I recall a scene from the movie, "The Great Escape". The NAZIs, searching for escaped Allied prisoners were on a crowded train platform. They ordered everyone to lay down flat. The uninvolved complied. The one guy who remained upright and running was our escaped allied prisoner, who was immediately shot.

It does help law enforcement if every law-abiding person stays put, complies with orders and complies with instructions.

Sheltering in place may or may not be advantageous to the individual(s) doing the sheltering. But it does give an advantage to the rescuers coming on scene. The additional risk to the individuals may balance out against the aggregate advantage to the general population by making it easier for first responders to control the situation.

I am not selling anything. Just re-posing the question voiced by the original poster, but from the point of view of first responders.

Lost Sheep

Last edited by Lost Sheep; October 6, 2013 at 12:32 PM.
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Old October 5, 2013, 08:20 PM   #70
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Quote:
you decide to make a run for it, use the erratic ,serpentine method and refrain from screaming like the sissy you are.

This country wasn't build on running from anything....period.
Running in a serpentine fashion only increases your exposure time, the shortest/quickest path between 2 points is still a straight line, use it, because the shooter might have full auto capability.

This country, BTW, was built mostly on lies and deception, and even the Continental Army used camouflage and hid behind trees from the Red Coats who thought them to be cowards who hid behind trees and ran from the battle field to hide in ambush for tired Red Coats who chased after them.

Deceitful, and considered to be cowardliness at the time, but nevertheless effective against Red Coats who weren't smart enough to get out of the way of incoming fire.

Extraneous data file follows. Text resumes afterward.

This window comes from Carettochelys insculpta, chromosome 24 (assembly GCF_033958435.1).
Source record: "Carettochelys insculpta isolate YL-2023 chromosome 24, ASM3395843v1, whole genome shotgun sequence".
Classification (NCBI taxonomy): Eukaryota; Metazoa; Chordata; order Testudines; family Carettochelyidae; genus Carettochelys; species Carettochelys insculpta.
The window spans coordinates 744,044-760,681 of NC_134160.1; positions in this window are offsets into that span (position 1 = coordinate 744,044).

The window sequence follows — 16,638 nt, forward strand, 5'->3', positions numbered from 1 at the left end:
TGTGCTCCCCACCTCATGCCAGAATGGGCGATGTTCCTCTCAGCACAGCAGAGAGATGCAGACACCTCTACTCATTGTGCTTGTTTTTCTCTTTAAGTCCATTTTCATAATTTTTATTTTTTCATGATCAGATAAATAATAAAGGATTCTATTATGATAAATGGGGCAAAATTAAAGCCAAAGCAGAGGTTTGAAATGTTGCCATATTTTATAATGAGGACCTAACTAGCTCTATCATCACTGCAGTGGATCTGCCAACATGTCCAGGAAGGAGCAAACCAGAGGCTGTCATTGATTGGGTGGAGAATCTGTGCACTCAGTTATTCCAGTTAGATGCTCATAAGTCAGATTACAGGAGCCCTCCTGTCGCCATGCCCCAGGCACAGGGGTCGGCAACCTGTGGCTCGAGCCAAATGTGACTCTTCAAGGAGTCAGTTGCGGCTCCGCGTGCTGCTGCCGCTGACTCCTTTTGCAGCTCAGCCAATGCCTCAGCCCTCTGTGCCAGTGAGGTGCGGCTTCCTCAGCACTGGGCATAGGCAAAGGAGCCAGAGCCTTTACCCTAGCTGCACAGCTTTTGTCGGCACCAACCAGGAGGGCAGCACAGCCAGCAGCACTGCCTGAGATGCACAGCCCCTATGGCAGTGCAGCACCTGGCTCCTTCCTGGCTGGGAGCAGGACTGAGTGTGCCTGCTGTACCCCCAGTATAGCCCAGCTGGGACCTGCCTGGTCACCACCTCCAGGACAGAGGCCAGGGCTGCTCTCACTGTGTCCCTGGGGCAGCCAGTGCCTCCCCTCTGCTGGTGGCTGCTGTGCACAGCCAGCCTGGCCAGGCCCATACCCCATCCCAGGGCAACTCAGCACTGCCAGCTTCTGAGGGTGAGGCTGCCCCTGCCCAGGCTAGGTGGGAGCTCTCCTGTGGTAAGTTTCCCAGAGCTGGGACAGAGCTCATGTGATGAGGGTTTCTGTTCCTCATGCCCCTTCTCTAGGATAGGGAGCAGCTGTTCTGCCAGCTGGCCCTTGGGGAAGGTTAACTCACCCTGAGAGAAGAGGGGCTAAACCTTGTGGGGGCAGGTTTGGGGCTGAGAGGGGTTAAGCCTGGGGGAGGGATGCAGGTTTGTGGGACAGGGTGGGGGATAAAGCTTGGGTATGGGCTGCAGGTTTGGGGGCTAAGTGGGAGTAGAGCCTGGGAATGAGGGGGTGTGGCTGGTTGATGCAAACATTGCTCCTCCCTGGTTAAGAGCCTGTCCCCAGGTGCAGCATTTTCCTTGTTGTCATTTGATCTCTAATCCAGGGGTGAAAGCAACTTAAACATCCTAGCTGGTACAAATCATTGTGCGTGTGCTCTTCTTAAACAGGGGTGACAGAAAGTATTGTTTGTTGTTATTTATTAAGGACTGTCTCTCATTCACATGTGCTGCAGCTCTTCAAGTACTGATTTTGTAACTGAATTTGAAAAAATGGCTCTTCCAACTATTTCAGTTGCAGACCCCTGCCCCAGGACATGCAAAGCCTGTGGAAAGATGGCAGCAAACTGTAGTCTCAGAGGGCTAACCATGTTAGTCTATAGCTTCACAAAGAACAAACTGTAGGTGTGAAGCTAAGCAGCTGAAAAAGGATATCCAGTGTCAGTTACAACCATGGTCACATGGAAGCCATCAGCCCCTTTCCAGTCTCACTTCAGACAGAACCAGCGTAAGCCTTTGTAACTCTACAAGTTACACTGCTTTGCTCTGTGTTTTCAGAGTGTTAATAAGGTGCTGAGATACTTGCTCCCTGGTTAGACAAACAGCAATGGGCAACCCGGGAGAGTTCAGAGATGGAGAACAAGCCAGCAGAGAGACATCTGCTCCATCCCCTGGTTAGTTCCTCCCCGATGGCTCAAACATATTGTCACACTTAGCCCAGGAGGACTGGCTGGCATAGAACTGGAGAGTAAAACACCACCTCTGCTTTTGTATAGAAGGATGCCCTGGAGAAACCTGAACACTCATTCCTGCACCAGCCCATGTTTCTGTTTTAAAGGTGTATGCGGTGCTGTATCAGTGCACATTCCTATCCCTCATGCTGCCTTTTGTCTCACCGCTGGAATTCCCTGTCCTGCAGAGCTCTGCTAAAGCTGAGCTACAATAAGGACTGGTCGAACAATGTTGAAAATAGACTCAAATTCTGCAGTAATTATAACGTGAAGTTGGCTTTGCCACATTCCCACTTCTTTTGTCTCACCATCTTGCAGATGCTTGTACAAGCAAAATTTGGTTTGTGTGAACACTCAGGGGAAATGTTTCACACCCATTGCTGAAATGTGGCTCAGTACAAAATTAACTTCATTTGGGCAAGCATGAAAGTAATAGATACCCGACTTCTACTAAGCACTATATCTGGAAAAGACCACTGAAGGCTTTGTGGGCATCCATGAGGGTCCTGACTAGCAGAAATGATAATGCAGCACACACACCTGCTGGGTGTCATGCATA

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Old October 6, 2013, 08:55 PM   #71
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Most people can't shoot for anything, especially a moving target...at a long distance. Run and take others with you.
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Old October 6, 2013, 09:12 PM   #72
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What would I do?

For me it's simple, and distilled into one word:

ATTACK.

I will take the fight to the shooter. I will locate them, and I will neutralize them by engaging them with precise, aimed fire until the threat stops.

Done.
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Old October 6, 2013, 11:07 PM   #73
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Engage the threat, sure.

If you can close the distance, get the drop on them and on and on.
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Old October 7, 2013, 07:23 AM   #74
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Quote:
I will take the fight to the shooter. I will locate them, and I will neutralize them by engaging them with precise, aimed fire until the threat stops.

Done.
Geez, why didn't anyone else realize how easy this this?
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Old October 7, 2013, 10:15 AM   #75
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Well, I would caution against some chest-pounding on how you can in a chaotic environment take on multiple opponents with long arms - esp. with your J-frame.

By long arms, I don't mean attacking gorillas or orangs.